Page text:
In many ways Champlain Valley Union High School’s graduation felt like a drive-in movie or a rock festival.
The audience came in cars and parked on a field at the Champlain Valley Exposition. A huge Jumbotron-like video screen to the right of the rock-arena sized stage towered above the proceedings.
The audience could try to listen to the sound system, but the hearing was much better on their car radios where it was being broadcast on the FM band.
At first, everyone was wearing masks, although those began to disappear in some groups, particularly in the back.
“It’s like Woodstock, but without the drugs. Hopefully,” Principal Adam Bunting said before the commencement ceremony began.
Although this undoubtedly was the strangest CVU graduation in history, perhaps the strangest thing was how much it seemed like a traditional graduation. It was pomp and circumstance, on a different scale.
Although the wind could have backed off a bit, the weather was cooperative. As the graduates lined up 25 at a time, many found themselves having tassel hassles, struggling to keep the red and white dangles on the right side of their mortarboards until the appointed left-side shift.
Mekkena Boyd kicked off the rally-style graduation by calling for the gathered to honk their horns three times. From then on, instead of applause there was honking.
After thanking the parents and guardians, Boyd gave a special shout out to Bunting, “who has cried with us, laughed with us, cared for us, and yes quarantined with us.”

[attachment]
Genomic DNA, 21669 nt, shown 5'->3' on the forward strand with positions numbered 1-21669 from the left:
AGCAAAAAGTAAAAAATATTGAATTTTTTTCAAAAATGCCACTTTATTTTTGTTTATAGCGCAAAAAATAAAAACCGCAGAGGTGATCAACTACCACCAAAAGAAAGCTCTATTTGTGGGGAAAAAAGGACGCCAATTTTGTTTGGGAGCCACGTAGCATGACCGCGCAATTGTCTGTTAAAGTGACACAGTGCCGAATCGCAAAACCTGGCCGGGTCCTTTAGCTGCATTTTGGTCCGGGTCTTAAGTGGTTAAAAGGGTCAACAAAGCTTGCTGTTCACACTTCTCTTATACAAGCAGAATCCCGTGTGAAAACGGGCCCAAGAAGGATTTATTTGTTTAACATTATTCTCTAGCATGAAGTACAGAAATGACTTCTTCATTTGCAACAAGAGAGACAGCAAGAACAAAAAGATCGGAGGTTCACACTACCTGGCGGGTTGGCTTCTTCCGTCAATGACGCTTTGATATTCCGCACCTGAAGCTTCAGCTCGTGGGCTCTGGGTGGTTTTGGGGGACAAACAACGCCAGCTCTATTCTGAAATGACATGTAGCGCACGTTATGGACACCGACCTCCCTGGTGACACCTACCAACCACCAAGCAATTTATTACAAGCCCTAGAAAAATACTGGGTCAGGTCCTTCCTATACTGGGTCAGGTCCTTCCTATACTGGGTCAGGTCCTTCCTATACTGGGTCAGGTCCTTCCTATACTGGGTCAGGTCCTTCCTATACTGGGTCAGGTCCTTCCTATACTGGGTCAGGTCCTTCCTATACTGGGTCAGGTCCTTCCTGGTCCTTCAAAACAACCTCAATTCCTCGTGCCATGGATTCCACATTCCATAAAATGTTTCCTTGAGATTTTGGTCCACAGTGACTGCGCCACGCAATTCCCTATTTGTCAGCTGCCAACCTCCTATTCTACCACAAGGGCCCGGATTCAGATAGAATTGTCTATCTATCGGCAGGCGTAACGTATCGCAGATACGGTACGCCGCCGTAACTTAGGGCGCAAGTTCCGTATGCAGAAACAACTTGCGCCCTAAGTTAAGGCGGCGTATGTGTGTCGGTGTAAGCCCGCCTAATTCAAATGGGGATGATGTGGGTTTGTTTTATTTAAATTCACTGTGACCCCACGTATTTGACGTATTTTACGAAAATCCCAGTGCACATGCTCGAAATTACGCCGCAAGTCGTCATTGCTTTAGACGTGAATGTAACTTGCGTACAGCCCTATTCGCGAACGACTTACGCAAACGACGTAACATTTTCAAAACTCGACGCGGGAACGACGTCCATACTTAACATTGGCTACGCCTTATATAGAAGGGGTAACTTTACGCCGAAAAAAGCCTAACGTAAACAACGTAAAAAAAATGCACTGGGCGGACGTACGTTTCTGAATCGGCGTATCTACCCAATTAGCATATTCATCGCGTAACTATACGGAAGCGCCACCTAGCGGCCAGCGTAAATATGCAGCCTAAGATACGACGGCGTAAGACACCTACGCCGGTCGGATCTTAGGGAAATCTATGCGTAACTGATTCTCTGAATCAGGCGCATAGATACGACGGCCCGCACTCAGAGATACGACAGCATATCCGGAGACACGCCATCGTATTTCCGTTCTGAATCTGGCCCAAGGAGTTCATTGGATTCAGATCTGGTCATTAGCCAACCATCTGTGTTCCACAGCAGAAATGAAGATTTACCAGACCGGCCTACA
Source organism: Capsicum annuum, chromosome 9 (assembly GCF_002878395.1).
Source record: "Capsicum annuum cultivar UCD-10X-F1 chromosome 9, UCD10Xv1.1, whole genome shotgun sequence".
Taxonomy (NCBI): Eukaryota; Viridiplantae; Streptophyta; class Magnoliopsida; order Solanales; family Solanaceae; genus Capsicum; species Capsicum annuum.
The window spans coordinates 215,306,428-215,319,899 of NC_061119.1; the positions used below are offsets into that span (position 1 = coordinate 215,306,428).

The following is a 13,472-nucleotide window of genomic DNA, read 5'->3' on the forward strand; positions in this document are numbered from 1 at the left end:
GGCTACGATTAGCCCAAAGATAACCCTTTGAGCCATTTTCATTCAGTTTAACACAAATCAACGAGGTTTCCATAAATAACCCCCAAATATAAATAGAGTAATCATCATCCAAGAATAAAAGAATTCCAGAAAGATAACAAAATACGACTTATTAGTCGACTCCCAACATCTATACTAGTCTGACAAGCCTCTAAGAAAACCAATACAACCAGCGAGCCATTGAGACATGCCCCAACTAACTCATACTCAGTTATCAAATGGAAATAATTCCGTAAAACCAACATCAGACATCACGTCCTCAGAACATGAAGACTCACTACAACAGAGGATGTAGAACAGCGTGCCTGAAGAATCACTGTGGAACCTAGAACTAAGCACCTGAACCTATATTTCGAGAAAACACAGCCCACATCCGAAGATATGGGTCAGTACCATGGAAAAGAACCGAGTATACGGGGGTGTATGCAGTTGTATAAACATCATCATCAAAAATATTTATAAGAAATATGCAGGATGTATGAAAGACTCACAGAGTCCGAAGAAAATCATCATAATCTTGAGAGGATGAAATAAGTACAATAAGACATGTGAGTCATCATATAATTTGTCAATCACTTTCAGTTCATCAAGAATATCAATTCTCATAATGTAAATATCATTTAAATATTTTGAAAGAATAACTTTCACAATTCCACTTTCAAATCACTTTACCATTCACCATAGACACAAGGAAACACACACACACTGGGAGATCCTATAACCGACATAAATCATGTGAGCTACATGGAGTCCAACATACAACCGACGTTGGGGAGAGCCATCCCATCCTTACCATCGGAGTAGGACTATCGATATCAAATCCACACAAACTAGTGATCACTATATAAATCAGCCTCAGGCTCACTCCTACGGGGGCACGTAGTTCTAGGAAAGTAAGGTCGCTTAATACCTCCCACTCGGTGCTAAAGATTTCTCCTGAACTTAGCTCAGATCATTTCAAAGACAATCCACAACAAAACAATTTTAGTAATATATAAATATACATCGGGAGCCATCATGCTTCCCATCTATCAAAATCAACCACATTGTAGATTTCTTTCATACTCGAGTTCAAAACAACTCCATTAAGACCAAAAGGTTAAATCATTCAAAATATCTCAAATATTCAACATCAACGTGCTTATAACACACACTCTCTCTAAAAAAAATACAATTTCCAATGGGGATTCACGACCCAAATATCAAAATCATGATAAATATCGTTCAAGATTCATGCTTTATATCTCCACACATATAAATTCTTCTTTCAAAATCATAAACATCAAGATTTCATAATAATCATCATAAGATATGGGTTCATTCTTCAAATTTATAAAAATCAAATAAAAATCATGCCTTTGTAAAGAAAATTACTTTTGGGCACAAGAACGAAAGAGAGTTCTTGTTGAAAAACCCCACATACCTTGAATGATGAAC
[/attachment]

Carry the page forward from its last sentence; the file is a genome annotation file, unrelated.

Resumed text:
She quoted Charles Dickens. “It was the best of times and the worst of times.” She said as she described the problems faced during senior year – the global pandemic, record unemployment and social unrest across the country.
Social change in focus
George Floyd, who was killed at the hands of police in Minneapolis, was on the minds of many during graduation. Calls of “no justice, no peace” were heard during the presentations.
Boyd said, “As one of very few African-American students at CVU, it is important for me to say that I couldn’t breathe after I saw the video of George Floyd with a knee in his neck for 8 minutes and 46 seconds, begging to breathe. This scene has become far too ‘normal.’”
She urged her fellow graduates to stand against intolerance and work to ensure there are “no more George Floyds, no more Breonna Taylors, no more Ahmad Arberys.”
Jackson Neme said, when he started high school, he would never have imagined he would be speaking from the graduation stage, nor finish his high school career lying in bed on a Google hangout.
Besides being defined by how they’ve responded to hardships they’ve faced, the students will be known for the everyday acts of kindness he’s seen at CVU.
Neme said these deeds will enact change.
Camille Menard announced that the class council was making the biggest gift to the school in history – almost $15,000.
Part of that money was donated to four local food shelfs, part sponsored the gifts given to seniors at the pre-graduation Sweets and Treats event and $2,000 went to two recipients of the Connor Lewis Memorial Scholarship – Emma Rashford and Anthony Nguyen.
Lewis died from brain cancer in June 2017, a few days before his 15th birthday. Lewis’ parents attended, parked a couple of rows from the front with a quilt made of T-shirts spread over the hood of their car.
Football coach and Learning Center tutor Rahn Fleming was this year’s graduation speaker, chosen by the senior class. He told the graduates he wanted his message to be clear – he called upon them to “expand your sense of ‘we.’”
One of the ways he illustrated this was to describe a white board in the Learning Center with the message: “If you want someone to know that they’re important to you, make what’s important to them important to you.”